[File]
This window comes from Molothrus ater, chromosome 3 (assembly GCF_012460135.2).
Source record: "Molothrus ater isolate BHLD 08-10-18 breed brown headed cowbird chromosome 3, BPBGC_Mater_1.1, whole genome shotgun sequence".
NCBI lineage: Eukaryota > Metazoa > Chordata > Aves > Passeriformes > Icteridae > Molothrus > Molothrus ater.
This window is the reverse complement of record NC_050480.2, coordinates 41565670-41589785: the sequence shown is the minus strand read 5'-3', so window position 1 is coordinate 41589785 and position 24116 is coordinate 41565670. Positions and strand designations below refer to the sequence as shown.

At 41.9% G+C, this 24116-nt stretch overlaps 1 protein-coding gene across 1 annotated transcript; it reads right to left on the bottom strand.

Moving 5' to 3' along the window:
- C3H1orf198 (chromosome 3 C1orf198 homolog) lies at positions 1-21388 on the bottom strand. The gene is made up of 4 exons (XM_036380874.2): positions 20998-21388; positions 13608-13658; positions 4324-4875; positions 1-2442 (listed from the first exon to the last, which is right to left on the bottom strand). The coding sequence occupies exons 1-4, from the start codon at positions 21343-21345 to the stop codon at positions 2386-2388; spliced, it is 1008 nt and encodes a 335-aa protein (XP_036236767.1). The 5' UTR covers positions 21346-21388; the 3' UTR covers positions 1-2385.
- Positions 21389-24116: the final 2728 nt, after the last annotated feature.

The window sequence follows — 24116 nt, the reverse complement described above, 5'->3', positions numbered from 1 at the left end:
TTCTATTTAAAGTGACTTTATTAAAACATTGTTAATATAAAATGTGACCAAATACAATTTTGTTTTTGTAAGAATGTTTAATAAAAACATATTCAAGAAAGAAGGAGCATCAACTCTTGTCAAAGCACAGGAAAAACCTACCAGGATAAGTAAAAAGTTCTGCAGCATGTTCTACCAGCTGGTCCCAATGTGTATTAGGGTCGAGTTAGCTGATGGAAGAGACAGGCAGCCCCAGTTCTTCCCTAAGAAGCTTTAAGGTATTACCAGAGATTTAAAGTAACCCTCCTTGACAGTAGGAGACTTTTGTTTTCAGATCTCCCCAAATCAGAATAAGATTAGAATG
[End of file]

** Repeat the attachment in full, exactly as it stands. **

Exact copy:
This window comes from Molothrus ater, chromosome 3 (assembly GCF_012460135.2).
Source record: "Molothrus ater isolate BHLD 08-10-18 breed brown headed cowbird chromosome 3, BPBGC_Mater_1.1, whole genome shotgun sequence".
NCBI lineage: Eukaryota > Metazoa > Chordata > Aves > Passeriformes > Icteridae > Molothrus > Molothrus ater.
This window is the reverse complement of record NC_050480.2, coordinates 41565670-41589785: the sequence shown is the minus strand read 5'-3', so window position 1 is coordinate 41589785 and position 24116 is coordinate 41565670. Positions and strand designations below refer to the sequence as shown.

At 41.9% G+C, this 24116-nt stretch overlaps 1 protein-coding gene across 1 annotated transcript; it reads right to left on the bottom strand.

Moving 5' to 3' along the window:
- C3H1orf198 (chromosome 3 C1orf198 homolog) lies at positions 1-21388 on the bottom strand. The gene is made up of 4 exons (XM_036380874.2): positions 20998-21388; positions 13608-13658; positions 4324-4875; positions 1-2442 (listed from the first exon to the last, which is right to left on the bottom strand). The coding sequence occupies exons 1-4, from the start codon at positions 21343-21345 to the stop codon at positions 2386-2388; spliced, it is 1008 nt and encodes a 335-aa protein (XP_036236767.1). The 5' UTR covers positions 21346-21388; the 3' UTR covers positions 1-2385.
- Positions 21389-24116: the final 2728 nt, after the last annotated feature.

The window sequence follows — 24116 nt, the reverse complement described above, 5'->3', positions numbered from 1 at the left end:
TTCTATTTAAAGTGACTTTATTAAAACATTGTTAATATAAAATGTGACCAAATACAATTTTGTTTTTGTAAGAATGTTTAATAAAAACATATTCAAGAAAGAAGGAGCATCAACTCTTGTCAAAGCACAGGAAAAACCTACCAGGATAAGTAAAAAGTTCTGCAGCATGTTCTACCAGCTGGTCCCAATGTGTATTAGGGTCGAGTTAGCTGATGGAAGAGACAGGCAGCCCCAGTTCTTCCCTAAGAAGCTTTAAGGTATTACCAGAGATTTAAAGTAACCCTCCTTGACAGTAGGAGACTTTTGTTTTCAGATCTCCCCAAATCAGAATAAGATTAGAATG